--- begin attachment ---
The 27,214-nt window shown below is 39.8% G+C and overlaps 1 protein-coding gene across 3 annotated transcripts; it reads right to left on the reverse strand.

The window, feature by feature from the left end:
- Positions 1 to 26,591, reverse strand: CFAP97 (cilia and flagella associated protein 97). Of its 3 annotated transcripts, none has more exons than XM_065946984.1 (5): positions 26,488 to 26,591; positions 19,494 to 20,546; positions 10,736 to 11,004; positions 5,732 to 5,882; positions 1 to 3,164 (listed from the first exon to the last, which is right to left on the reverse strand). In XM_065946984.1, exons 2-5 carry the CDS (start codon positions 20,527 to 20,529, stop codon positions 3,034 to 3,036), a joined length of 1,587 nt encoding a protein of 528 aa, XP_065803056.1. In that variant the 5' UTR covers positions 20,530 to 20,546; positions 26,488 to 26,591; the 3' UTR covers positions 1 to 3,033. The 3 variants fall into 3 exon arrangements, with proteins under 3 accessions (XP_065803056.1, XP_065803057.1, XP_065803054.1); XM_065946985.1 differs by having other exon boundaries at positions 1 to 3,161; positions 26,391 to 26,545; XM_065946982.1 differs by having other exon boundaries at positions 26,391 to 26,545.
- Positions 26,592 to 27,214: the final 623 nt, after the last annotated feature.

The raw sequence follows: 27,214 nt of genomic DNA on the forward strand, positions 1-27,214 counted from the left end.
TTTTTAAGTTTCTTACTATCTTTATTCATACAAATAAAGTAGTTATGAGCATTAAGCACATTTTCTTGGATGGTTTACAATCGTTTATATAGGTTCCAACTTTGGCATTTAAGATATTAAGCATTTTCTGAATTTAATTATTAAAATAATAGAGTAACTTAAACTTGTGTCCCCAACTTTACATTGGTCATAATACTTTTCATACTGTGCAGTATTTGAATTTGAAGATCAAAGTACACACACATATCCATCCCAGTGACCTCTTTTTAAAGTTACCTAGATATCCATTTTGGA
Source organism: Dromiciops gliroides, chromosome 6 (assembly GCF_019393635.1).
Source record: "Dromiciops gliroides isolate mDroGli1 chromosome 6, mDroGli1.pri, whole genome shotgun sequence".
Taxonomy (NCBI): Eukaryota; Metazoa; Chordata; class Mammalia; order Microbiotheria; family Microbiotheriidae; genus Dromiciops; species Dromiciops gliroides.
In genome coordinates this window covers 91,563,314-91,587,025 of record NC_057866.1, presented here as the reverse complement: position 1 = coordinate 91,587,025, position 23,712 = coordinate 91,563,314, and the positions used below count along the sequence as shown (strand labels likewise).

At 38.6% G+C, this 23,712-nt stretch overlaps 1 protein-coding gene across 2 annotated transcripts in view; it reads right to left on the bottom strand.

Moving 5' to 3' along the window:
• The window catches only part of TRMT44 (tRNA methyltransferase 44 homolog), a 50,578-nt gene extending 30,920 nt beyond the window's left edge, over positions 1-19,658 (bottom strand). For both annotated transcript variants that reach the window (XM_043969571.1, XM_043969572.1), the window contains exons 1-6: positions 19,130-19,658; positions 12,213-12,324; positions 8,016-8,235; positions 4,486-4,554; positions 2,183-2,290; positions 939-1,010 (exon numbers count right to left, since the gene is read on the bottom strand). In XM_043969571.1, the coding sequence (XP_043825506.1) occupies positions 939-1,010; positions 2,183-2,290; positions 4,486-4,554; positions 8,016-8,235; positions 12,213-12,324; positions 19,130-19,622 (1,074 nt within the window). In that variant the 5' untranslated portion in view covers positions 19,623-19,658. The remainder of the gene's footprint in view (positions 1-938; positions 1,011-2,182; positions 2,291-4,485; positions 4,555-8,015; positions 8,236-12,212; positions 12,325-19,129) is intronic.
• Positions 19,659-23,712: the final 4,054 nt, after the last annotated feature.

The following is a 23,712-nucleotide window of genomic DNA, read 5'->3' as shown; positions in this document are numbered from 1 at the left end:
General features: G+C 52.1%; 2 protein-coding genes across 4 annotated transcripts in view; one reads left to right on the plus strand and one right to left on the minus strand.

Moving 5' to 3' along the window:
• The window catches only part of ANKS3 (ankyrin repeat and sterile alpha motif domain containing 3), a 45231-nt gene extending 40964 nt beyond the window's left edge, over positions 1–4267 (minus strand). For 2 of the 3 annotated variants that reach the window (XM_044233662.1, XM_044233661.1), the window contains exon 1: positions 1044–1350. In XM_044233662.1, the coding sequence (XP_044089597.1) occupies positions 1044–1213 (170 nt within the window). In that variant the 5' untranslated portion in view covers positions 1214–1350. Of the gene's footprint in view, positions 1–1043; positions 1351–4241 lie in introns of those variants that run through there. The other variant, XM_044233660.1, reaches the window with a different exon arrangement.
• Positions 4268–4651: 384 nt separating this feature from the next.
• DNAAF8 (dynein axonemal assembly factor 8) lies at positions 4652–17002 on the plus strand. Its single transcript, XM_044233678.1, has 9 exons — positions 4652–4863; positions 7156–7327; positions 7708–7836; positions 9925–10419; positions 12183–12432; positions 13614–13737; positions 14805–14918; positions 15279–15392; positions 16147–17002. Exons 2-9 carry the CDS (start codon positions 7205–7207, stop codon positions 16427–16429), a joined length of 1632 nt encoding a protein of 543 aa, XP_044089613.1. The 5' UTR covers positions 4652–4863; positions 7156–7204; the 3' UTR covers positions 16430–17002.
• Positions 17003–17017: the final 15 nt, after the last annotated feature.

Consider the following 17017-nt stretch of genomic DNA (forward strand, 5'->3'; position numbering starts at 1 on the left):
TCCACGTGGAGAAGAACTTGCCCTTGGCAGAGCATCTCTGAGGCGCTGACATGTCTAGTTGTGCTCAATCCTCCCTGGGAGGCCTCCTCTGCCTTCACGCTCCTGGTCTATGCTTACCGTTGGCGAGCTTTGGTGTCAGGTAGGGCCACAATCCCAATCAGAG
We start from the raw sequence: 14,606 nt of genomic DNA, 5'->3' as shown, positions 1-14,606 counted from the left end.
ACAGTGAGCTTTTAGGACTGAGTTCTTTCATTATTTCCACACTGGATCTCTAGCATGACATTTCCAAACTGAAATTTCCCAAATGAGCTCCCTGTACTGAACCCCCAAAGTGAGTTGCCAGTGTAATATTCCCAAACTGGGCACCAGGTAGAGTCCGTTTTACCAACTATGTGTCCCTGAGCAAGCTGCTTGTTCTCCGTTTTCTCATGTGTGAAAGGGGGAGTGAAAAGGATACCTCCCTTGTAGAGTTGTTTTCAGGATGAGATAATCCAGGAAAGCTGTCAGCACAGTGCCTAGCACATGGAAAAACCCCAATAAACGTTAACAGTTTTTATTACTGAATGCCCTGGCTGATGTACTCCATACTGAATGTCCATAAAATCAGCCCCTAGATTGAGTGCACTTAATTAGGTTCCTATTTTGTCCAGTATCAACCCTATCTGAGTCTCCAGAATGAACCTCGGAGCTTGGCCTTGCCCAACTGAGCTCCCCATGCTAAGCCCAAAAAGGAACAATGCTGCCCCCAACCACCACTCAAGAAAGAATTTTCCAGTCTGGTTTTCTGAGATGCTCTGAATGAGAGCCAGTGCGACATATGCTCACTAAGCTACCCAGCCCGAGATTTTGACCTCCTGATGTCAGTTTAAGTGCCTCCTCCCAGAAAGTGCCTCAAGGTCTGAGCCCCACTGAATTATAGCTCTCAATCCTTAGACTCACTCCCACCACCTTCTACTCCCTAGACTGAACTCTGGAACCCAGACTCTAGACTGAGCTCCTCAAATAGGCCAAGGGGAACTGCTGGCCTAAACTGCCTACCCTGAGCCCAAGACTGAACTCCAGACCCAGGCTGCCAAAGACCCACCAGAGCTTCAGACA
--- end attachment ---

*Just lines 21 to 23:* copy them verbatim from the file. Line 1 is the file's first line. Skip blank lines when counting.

• Positions 17003–17017: the final 15 nt, after the last annotated feature.

Consider the following 17017-nt stretch of genomic DNA (forward strand, 5'->3'; position numbering starts at 1 on the left):
TCCACGTGGAGAAGAACTTGCCCTTGGCAGAGCATCTCTGAGGCGCTGACATGTCTAGTTGTGCTCAATCCTCCCTGGGAGGCCTCCTCTGCCTTCACGCTCCTGGTCTATGCTTACCGTTGGCGAGCTTTGGTGTCAGGTAGGGCCACAATCCCAATCAGAG